Facebook and Google+ are other options for informal groups to communicate. Facebook Groups lets you have open groups, or secret groups, so only members will be able to see the group and its postings. On Google+, they're called Communities but the idea is pretty much the same.
What About "Bulk Email" Software?
If you're planning to email a large group of people, you may be tempted to buy software that promises to help you build, manage and broadcast to email lists. I strongly recommend against using these "bulk mailer" programs. Typically, these programs will offer a feature to extract or "harvest" email addresses from websites, and claim to help you avoid blacklists.
Sending high-volume email from a typical home Internet connection (especially if you do not have the permission of the recipients) is a bad idea for several reasons. First, your emails will have very poor deliverability. Spam filters on the receiving mail servers are very good at sensing patterns used by spammers and bulk email programs. If your messages are not silently deleted, they will be bounced back to your inbox as undeliverable. Second, your ISP may cancel or freeze your account. If your abuse of your ISP's mail server causes it to be added to a blacklist, then it could affect the ability of ALL of their customers to send email.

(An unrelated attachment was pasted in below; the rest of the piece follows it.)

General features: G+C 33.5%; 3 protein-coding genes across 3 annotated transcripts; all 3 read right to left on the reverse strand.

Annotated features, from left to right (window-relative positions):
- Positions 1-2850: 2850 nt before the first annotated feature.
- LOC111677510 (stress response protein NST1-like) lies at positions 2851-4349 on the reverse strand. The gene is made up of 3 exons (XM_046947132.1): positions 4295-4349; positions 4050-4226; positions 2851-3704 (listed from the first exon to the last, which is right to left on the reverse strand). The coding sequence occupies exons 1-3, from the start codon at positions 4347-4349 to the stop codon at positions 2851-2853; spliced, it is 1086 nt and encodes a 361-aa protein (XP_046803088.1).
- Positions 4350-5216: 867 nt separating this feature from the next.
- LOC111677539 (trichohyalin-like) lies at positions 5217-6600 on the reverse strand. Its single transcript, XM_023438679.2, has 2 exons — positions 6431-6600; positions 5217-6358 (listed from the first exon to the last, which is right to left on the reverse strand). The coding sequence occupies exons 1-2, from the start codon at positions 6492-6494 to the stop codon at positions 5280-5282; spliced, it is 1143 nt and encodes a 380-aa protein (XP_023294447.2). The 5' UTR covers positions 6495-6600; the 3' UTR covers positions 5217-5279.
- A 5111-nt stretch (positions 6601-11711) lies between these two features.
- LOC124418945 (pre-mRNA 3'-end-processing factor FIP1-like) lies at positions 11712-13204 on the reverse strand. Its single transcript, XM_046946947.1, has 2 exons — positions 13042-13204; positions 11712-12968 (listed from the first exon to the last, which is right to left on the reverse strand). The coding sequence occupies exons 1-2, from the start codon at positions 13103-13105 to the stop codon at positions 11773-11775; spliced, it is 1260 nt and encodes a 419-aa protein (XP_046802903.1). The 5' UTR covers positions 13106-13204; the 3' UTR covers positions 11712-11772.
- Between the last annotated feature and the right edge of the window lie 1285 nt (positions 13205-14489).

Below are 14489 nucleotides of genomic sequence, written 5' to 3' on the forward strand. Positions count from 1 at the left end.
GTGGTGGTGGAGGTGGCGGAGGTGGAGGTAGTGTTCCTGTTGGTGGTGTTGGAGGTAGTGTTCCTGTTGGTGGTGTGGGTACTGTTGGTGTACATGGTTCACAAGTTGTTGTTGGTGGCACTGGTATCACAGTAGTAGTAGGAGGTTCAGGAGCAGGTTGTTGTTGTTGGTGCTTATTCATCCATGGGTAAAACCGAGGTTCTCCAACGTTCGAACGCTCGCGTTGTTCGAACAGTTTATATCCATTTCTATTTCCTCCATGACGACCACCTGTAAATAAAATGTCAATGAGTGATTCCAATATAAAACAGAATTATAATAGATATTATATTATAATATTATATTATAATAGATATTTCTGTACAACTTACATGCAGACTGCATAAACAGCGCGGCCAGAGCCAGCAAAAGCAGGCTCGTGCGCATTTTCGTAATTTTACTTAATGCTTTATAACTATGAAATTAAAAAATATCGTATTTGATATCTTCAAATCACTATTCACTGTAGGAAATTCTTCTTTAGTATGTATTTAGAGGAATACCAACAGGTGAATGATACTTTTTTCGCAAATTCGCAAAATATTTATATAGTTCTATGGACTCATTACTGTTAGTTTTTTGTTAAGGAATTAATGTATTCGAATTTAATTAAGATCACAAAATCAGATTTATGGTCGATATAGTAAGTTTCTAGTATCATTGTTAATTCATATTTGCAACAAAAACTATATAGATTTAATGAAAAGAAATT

Bulk email software is so 1995. Read on for some better alternatives...
Email Marketing for Businesses
If your bulk emailing is on behalf of a business or organization, my recommendation is to use a web-based email marketing service. Mailchimp's free version is popular with non-profits and small businesses because it lets you send up to 12,000 emails per month, with up to 2000 subscribers. So, for example, you could send to a list of 400 people every day of the month; a list of 1000 people twelve times a month, etc. You don't even need a credit card to sign up.